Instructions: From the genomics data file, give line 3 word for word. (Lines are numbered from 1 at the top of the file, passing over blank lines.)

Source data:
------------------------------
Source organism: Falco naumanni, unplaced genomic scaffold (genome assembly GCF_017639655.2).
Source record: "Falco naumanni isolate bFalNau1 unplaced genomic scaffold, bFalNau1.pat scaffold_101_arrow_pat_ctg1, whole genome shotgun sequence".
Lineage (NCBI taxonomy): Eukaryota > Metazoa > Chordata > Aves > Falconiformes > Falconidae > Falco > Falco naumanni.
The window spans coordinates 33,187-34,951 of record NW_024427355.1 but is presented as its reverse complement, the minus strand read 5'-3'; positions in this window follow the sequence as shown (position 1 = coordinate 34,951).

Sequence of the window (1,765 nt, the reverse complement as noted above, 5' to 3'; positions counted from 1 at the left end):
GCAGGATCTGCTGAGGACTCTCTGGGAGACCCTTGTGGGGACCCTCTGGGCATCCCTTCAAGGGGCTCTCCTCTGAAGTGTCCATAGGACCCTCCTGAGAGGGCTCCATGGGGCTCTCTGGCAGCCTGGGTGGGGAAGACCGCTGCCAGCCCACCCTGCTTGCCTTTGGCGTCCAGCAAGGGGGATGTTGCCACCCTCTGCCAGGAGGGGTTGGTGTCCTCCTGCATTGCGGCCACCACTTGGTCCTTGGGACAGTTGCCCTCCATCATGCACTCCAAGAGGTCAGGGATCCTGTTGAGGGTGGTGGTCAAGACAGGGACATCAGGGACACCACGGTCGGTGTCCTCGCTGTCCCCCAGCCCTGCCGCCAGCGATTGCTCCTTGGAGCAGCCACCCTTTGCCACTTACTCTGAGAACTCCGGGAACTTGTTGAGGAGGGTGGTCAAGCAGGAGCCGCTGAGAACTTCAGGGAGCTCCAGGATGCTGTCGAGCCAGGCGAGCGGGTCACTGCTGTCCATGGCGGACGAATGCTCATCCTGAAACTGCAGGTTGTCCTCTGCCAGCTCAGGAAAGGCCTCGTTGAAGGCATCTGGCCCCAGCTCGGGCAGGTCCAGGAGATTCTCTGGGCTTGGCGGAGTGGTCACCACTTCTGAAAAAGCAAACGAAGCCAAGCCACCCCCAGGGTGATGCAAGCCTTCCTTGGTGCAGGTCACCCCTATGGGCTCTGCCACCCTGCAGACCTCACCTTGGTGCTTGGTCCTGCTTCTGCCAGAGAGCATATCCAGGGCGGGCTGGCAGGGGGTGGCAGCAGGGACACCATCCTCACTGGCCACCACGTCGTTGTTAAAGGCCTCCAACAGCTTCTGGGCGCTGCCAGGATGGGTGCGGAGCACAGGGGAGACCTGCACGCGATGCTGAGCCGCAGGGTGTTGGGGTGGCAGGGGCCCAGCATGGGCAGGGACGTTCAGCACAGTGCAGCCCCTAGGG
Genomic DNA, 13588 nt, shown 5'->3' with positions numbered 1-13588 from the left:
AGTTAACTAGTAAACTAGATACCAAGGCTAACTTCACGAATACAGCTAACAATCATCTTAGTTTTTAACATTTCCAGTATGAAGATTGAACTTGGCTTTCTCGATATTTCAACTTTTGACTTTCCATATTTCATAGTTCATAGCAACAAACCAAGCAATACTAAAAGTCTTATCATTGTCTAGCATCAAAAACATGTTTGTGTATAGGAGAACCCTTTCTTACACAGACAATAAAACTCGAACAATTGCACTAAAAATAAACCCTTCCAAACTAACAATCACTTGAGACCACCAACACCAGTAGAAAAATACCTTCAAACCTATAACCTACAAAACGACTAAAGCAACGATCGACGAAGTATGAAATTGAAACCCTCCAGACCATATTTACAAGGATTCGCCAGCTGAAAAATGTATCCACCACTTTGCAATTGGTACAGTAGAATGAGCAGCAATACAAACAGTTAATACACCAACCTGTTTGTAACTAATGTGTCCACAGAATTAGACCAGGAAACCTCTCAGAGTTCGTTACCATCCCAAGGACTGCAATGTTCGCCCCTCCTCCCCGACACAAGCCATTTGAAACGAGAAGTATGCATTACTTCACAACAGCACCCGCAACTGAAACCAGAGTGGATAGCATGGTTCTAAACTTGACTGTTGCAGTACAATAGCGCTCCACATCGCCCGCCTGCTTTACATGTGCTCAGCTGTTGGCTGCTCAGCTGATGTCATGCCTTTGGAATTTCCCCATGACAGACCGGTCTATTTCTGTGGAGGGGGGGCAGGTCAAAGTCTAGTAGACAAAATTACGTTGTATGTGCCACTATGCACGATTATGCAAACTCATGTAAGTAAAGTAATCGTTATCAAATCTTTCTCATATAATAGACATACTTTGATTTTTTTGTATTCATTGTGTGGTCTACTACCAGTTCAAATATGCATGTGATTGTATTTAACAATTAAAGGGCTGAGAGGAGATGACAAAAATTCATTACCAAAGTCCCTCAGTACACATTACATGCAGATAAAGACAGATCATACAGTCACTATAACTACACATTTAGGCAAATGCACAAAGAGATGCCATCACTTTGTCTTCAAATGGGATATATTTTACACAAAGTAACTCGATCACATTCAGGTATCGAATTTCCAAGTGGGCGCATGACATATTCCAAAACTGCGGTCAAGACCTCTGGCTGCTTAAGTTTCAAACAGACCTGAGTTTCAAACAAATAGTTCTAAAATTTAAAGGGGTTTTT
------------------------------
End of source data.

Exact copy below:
Lineage (NCBI taxonomy): Eukaryota > Metazoa > Chordata > Aves > Falconiformes > Falconidae > Falco > Falco naumanni.